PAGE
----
**Θ**as a Taylor series in strength parameter g. Terms of same order in g in

**Θ**equations are collected and equated to obtain hierarchical equations for various response quantities

**Θ**

^{(n)}.

**$\mathcal{J}$**

^{(n)}is a functional of quantities $\{{\Theta}^{(m)}m=0,n\}$. All response equations upto a required order n can be derived by making the functionals $\left\{{\mathcal{J}}^{(k)}k=0,n\right\}$ stationary with respect to $\{{\mathsf{\Theta}}^{(m)}m=0,n(m\le k)\}$. This leads to the following equations.

**Θ**and

**Θ**

^{(1)}to obtain expressions upto thrid order energy derivatives, and hence equations (32) need to be solved upto n = 1. It should be noted that both approaches are entirely equivalent and lead to identical equations with a given functional.

#### 3.2 Response response equations upto first order

**Θ**upto first order, we use expression for

**$\mathcal{J}$**along with equation (A-1). Zeroth-Order quantities,

**Θ**, can be obtained by

**Θ**, the above equation gives HSMRCC equations for cluster amplitudes (19) and the eigenvalue equations (20)-(21). In addition it gives equations for Λ as,

_{i}(µ) indicates differentiation with respect to specific cluster amplitude t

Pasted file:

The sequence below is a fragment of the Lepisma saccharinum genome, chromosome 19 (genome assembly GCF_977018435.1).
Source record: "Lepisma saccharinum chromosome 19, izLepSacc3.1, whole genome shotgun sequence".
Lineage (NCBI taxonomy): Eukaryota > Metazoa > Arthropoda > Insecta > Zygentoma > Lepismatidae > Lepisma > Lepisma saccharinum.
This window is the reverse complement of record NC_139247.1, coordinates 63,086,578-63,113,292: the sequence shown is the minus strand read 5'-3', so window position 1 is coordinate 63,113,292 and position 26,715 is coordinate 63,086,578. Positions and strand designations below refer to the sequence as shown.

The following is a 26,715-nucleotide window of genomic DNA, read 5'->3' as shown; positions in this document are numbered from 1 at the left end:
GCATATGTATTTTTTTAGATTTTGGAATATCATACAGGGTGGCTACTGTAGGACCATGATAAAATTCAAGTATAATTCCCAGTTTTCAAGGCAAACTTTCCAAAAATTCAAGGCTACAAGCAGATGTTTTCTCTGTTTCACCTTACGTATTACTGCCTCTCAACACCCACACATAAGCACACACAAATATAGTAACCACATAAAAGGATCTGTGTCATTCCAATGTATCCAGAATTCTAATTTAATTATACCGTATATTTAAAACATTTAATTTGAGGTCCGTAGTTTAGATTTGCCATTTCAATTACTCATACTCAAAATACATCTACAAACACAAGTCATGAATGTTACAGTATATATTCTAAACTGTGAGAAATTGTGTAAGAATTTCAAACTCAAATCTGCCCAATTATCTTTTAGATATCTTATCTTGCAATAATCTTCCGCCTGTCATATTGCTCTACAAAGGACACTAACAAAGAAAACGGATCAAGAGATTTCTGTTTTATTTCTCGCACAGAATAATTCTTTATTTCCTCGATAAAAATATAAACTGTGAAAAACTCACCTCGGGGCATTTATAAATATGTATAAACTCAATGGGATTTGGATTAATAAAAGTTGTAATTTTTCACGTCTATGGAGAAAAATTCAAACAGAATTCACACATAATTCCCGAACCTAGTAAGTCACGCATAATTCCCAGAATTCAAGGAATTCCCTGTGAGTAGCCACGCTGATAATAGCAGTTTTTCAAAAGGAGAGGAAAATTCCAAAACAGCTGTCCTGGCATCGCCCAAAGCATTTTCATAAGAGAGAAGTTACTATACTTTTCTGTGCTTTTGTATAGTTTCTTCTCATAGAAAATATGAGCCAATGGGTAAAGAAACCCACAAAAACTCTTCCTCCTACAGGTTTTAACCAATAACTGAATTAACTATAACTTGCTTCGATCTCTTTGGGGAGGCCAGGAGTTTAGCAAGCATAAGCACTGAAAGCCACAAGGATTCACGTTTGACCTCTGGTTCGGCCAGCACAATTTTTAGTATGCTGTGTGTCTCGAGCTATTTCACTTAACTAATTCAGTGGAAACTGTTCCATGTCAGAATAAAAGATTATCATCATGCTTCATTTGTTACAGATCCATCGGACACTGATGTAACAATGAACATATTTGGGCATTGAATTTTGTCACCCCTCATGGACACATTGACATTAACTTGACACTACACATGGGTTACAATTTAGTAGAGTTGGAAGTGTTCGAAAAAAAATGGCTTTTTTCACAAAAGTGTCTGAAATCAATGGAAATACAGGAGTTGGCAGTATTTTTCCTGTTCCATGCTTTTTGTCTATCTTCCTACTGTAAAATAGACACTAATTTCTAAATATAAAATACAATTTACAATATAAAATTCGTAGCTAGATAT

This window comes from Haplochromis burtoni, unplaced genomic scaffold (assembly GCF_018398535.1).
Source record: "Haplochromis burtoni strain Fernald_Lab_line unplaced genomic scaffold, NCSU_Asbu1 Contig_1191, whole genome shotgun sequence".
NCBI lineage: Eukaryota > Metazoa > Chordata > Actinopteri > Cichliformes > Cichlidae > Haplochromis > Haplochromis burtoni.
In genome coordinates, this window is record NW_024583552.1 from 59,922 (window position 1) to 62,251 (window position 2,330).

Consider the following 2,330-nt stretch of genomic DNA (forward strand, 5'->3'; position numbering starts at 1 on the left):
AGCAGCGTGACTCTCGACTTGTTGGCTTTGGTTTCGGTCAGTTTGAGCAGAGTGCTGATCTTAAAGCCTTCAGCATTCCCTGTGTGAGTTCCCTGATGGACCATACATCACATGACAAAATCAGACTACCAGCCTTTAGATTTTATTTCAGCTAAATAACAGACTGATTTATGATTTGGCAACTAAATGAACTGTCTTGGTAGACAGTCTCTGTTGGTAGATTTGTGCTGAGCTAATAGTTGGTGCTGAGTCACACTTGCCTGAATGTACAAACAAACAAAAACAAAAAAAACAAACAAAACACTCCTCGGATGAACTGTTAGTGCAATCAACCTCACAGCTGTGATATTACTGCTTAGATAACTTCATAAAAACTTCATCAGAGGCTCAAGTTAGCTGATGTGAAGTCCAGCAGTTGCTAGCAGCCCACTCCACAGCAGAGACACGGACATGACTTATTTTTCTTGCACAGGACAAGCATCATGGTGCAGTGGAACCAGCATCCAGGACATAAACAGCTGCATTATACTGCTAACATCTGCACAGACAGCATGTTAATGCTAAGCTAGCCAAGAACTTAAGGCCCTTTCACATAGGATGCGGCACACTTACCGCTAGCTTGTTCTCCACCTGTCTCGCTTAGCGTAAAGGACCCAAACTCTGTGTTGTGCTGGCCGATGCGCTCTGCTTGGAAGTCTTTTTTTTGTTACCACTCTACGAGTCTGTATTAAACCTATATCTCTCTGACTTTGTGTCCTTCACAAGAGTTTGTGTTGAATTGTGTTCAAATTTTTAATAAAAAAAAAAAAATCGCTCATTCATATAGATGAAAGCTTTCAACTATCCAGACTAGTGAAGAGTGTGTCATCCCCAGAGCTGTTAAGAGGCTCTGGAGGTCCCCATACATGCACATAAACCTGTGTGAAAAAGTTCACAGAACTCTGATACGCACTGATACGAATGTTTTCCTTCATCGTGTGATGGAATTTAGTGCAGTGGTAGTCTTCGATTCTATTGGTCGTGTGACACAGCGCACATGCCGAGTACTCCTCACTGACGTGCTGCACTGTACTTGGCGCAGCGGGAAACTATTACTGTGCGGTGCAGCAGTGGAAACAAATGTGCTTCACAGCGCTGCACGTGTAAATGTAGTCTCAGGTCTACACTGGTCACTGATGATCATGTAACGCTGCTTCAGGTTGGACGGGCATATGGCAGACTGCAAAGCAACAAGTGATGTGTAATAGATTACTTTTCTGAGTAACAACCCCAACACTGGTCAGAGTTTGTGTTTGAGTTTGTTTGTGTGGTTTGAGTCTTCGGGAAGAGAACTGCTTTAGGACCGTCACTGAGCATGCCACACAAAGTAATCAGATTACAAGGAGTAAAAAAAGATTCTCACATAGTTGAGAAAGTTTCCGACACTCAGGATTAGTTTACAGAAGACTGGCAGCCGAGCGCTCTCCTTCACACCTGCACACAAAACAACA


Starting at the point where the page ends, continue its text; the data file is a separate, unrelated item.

_{i}(µ) and τ

_{i}(µ) is the hole-particle excitation operator associated with t

_{i}(µ). The quantity [E

_{q}(η)]

_{τi(µ)}has been referred to CC Jacobian by Jorgensen and coworkers [17] and in this case it is the HSMRCC Jacobian. Diagrammatic representation for the above equation can be easily obtained as outlined in [35]. The above equation is the same as the Z-vector equations derived recently by the present authors [35] using elimination technique of Handy and Schaefer [39].

**Θ**

^{(1)}are necessary for calculating higher order energy derivatives and can be obtained by,

**Θ**

^{(1)}. It should be noted that these equations depend on zeroth-order quantities

**Θ**.